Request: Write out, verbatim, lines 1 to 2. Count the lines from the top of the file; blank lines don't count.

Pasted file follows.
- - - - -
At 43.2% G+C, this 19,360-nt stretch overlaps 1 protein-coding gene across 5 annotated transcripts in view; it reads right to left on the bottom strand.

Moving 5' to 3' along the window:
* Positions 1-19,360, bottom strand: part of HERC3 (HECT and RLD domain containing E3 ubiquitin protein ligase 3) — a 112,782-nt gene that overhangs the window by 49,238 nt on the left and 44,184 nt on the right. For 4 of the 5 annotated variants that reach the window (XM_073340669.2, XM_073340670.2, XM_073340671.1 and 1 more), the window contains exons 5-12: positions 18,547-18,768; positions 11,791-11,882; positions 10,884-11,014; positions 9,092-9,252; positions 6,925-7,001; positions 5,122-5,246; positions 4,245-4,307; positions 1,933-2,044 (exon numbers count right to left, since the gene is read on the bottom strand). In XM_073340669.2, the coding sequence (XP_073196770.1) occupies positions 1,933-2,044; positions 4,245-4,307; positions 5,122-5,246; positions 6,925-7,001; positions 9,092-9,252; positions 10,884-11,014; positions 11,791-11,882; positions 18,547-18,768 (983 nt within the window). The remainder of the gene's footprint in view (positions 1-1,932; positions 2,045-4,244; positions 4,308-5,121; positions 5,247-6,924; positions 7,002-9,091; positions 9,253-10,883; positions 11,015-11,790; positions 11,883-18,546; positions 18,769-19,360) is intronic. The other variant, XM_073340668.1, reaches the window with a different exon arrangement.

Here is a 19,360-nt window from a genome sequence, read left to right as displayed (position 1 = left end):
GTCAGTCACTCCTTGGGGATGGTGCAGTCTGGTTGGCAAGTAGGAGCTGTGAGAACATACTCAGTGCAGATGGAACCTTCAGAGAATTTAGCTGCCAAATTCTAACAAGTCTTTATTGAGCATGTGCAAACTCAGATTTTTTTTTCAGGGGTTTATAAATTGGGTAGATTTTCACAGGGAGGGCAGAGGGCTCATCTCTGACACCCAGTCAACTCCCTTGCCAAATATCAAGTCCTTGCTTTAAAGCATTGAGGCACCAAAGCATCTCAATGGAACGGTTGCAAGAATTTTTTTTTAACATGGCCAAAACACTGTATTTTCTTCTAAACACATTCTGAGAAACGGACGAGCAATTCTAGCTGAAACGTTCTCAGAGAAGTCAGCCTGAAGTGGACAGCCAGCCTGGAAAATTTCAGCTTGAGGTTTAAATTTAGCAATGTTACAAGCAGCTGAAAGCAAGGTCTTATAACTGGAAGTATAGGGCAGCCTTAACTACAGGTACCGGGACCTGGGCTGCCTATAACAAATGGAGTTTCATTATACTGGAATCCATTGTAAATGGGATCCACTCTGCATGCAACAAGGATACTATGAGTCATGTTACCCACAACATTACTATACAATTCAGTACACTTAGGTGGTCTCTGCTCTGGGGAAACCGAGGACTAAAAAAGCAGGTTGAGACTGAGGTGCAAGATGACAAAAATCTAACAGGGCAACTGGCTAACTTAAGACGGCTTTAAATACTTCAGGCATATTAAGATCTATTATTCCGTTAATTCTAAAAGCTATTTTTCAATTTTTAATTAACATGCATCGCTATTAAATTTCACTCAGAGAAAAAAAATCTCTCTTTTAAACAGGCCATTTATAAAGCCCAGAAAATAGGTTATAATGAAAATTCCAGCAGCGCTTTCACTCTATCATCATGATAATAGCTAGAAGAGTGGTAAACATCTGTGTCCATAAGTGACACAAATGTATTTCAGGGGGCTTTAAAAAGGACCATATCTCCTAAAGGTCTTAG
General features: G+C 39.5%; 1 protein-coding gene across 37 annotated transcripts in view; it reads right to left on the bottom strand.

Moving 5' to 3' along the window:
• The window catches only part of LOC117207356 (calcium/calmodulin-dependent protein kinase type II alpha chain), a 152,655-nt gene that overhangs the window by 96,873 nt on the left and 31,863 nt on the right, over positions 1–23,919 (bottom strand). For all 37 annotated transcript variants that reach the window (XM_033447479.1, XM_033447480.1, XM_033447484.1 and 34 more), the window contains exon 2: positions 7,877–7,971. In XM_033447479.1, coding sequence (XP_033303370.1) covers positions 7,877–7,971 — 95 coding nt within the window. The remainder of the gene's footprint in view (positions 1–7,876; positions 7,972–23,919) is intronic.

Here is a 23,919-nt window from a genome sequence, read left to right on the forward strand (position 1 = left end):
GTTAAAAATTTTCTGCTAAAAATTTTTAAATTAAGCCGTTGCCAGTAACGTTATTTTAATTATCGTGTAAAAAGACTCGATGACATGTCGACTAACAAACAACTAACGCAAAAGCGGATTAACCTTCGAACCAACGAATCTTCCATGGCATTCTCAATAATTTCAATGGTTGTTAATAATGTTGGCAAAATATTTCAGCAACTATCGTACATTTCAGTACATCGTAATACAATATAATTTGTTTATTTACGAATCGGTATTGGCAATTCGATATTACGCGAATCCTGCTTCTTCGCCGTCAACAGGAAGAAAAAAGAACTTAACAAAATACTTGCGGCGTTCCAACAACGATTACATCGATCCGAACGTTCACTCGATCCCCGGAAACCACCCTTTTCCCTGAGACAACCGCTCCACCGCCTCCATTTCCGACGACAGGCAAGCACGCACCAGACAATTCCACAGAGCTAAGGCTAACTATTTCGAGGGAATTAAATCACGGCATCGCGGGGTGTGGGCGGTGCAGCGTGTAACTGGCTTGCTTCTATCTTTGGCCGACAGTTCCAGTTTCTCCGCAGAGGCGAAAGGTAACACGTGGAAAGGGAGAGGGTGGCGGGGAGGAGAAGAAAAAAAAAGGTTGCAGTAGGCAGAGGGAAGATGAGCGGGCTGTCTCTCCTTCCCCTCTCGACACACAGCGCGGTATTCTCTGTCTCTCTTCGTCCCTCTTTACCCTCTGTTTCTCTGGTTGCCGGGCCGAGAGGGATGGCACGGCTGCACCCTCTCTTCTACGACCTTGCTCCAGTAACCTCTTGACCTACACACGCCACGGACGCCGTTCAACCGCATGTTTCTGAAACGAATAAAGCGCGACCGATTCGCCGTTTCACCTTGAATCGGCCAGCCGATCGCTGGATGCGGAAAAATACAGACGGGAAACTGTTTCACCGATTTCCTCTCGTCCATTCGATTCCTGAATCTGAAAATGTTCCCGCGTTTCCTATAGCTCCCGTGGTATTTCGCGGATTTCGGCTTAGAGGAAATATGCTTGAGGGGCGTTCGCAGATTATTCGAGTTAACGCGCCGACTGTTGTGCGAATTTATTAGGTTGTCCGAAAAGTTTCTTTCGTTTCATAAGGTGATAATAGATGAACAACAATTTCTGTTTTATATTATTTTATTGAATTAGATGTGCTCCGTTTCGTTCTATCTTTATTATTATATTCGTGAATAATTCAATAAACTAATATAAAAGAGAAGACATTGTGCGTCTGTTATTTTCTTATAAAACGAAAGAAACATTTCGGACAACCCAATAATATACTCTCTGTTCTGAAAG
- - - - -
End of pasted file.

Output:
At 43.2% G+C, this 19,360-nt stretch overlaps 1 protein-coding gene across 5 annotated transcripts in view; it reads right to left on the bottom strand.

Moving 5' to 3' along the window: